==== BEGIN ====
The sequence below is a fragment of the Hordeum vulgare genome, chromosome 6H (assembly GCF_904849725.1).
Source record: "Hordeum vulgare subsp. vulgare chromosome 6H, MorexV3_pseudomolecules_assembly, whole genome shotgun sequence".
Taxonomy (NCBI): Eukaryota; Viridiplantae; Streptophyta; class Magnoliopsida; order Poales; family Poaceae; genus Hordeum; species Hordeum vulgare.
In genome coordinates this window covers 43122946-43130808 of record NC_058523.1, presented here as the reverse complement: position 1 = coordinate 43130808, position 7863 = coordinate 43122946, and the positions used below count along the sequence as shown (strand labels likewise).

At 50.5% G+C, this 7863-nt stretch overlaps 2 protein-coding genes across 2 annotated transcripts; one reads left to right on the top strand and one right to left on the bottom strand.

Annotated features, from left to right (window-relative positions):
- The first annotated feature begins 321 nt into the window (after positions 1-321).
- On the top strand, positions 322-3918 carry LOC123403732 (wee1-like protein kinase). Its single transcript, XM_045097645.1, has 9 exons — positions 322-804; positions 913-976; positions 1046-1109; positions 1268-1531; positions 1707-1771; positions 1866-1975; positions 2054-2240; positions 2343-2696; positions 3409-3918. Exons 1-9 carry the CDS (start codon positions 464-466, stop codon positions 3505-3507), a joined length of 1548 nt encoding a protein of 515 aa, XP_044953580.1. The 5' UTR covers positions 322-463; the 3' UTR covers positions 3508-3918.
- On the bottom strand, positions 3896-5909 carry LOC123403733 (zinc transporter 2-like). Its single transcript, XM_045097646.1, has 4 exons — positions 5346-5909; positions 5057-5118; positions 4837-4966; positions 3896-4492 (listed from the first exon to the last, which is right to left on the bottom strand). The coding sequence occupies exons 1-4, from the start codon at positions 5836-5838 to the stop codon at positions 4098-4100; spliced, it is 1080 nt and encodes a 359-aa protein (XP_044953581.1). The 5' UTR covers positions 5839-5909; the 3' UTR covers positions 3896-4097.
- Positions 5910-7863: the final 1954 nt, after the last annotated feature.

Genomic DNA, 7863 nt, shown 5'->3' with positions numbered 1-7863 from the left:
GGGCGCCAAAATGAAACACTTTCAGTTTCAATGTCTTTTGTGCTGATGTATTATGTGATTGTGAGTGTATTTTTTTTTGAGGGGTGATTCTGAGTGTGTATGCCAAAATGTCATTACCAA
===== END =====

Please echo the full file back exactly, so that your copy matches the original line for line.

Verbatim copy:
The sequence below is a fragment of the Hordeum vulgare genome, chromosome 6H (assembly GCF_904849725.1).
Source record: "Hordeum vulgare subsp. vulgare chromosome 6H, MorexV3_pseudomolecules_assembly, whole genome shotgun sequence".
Taxonomy (NCBI): Eukaryota; Viridiplantae; Streptophyta; class Magnoliopsida; order Poales; family Poaceae; genus Hordeum; species Hordeum vulgare.
In genome coordinates this window covers 43122946-43130808 of record NC_058523.1, presented here as the reverse complement: position 1 = coordinate 43130808, position 7863 = coordinate 43122946, and the positions used below count along the sequence as shown (strand labels likewise).

At 50.5% G+C, this 7863-nt stretch overlaps 2 protein-coding genes across 2 annotated transcripts; one reads left to right on the top strand and one right to left on the bottom strand.

Annotated features, from left to right (window-relative positions):
- The first annotated feature begins 321 nt into the window (after positions 1-321).
- On the top strand, positions 322-3918 carry LOC123403732 (wee1-like protein kinase). Its single transcript, XM_045097645.1, has 9 exons — positions 322-804; positions 913-976; positions 1046-1109; positions 1268-1531; positions 1707-1771; positions 1866-1975; positions 2054-2240; positions 2343-2696; positions 3409-3918. Exons 1-9 carry the CDS (start codon positions 464-466, stop codon positions 3505-3507), a joined length of 1548 nt encoding a protein of 515 aa, XP_044953580.1. The 5' UTR covers positions 322-463; the 3' UTR covers positions 3508-3918.
- On the bottom strand, positions 3896-5909 carry LOC123403733 (zinc transporter 2-like). Its single transcript, XM_045097646.1, has 4 exons — positions 5346-5909; positions 5057-5118; positions 4837-4966; positions 3896-4492 (listed from the first exon to the last, which is right to left on the bottom strand). The coding sequence occupies exons 1-4, from the start codon at positions 5836-5838 to the stop codon at positions 4098-4100; spliced, it is 1080 nt and encodes a 359-aa protein (XP_044953581.1). The 5' UTR covers positions 5839-5909; the 3' UTR covers positions 3896-4097.
- Positions 5910-7863: the final 1954 nt, after the last annotated feature.

Genomic DNA, 7863 nt, shown 5'->3' with positions numbered 1-7863 from the left:
GGGCGCCAAAATGAAACACTTTCAGTTTCAATGTCTTTTGTGCTGATGTATTATGTGATTGTGAGTGTATTTTTTTTTGAGGGGTGATTCTGAGTGTGTATGCCAAAATGTCATTACCAA